The Maces - Before the advent of powder and shot the mace was the yeoman's weapon of attack and defence, It was a heavy-headed club or staff, sometimes studdied with metal, and was the principal weapon of close combat. Particularly, in those days, it was used by ecclesiastics, to whom the sword was forbidden. Today it exists only as a symbol, but they are weapons of offence, and according to the Charter of James I, they should really be carried by four aldermen.
Over 250 years ago, Worcester had two maces, but about 1732, the two maces, together with the State Sword, disappeared, as did other Corporation plate, and it is generally supposed they were sold in order to purchase the four maces we have today. The present four silver maces are of uniform fashion and dimensions, each measuring twenty seven and a half inches in length. They are quite light, each weighing about 40 ounces, but because of their antiquity and design are quite valuable.The heads are hollow, and they have a staff of wood covered entirely with silver. The head is surmounted by an arched crown, and on the bowl are the Royal Arms, and the arms of the City. The hall mark is the black capital letter E, being that of the year 1662, the Restoration of Charles II, the period to which many of the municipal insignia in other cities of the realm may also be assigned. The more ancient maces had doubtlessly been destroyed in the time of the Civil War.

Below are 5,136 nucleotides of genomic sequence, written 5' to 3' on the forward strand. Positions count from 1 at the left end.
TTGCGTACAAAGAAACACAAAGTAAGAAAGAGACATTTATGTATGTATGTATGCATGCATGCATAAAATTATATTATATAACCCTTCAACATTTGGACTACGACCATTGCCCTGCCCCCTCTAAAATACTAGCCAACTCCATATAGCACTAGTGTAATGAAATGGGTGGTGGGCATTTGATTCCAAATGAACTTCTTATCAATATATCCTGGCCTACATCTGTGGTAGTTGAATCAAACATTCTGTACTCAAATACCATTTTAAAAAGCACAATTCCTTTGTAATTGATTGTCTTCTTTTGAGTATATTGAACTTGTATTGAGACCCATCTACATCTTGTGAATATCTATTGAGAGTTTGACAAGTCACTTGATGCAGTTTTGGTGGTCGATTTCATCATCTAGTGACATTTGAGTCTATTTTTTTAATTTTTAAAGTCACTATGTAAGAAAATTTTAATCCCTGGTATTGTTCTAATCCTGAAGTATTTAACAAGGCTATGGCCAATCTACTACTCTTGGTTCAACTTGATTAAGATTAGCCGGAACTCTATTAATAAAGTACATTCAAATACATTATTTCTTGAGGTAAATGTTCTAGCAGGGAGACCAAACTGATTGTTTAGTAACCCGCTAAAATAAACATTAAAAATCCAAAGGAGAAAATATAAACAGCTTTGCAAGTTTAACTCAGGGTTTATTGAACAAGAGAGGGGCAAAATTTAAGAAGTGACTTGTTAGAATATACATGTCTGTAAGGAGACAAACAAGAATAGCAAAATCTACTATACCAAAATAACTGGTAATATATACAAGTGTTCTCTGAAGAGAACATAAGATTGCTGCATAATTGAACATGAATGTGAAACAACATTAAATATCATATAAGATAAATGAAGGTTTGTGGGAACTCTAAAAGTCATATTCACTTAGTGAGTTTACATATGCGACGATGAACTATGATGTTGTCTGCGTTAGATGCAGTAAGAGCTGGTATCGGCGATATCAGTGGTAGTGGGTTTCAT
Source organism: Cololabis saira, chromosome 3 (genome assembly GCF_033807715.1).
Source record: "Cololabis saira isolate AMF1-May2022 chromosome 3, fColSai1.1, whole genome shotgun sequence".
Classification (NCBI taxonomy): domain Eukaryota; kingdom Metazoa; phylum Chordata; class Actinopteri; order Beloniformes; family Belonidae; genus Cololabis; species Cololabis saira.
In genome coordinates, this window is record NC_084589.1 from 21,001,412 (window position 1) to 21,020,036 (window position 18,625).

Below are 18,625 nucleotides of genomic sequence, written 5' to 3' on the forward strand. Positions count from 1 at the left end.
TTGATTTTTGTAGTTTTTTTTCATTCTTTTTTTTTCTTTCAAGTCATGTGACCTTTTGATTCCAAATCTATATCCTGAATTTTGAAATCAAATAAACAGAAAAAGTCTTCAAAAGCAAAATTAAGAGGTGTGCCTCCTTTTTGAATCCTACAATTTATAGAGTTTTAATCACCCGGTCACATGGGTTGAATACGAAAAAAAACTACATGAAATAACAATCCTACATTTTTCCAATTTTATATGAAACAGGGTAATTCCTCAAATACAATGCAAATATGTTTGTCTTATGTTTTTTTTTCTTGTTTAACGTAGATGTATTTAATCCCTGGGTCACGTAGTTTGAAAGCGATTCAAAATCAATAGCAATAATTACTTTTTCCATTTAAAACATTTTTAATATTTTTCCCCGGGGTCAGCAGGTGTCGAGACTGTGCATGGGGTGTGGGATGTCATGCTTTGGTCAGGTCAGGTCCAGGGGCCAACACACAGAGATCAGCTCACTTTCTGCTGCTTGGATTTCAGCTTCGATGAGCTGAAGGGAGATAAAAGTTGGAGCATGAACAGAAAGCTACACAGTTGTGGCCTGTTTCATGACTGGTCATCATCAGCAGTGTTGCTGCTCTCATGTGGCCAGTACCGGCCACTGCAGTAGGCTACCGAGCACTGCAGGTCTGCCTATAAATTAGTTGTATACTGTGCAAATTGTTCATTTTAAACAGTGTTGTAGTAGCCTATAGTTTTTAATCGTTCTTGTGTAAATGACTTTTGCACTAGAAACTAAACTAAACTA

The Charter of 19 James I, 1621, granted Worcester licence to have four sergeants-at-mace, to attend on the Mayor and Sheriff of the City, and after specifying the duties, the form of election of the sergeants, ordains that they shall bear 'maces silvered and gilded, with the sign and arms graven and decked of this our realm of England' in all places where maces had been used to be carried before the Mayor of the City. In civic proceedings today, the maces carried by the bearers, and proceeded by the Sword, head the procession. The City has four halberds, which formally were carried on occasion of ceremony.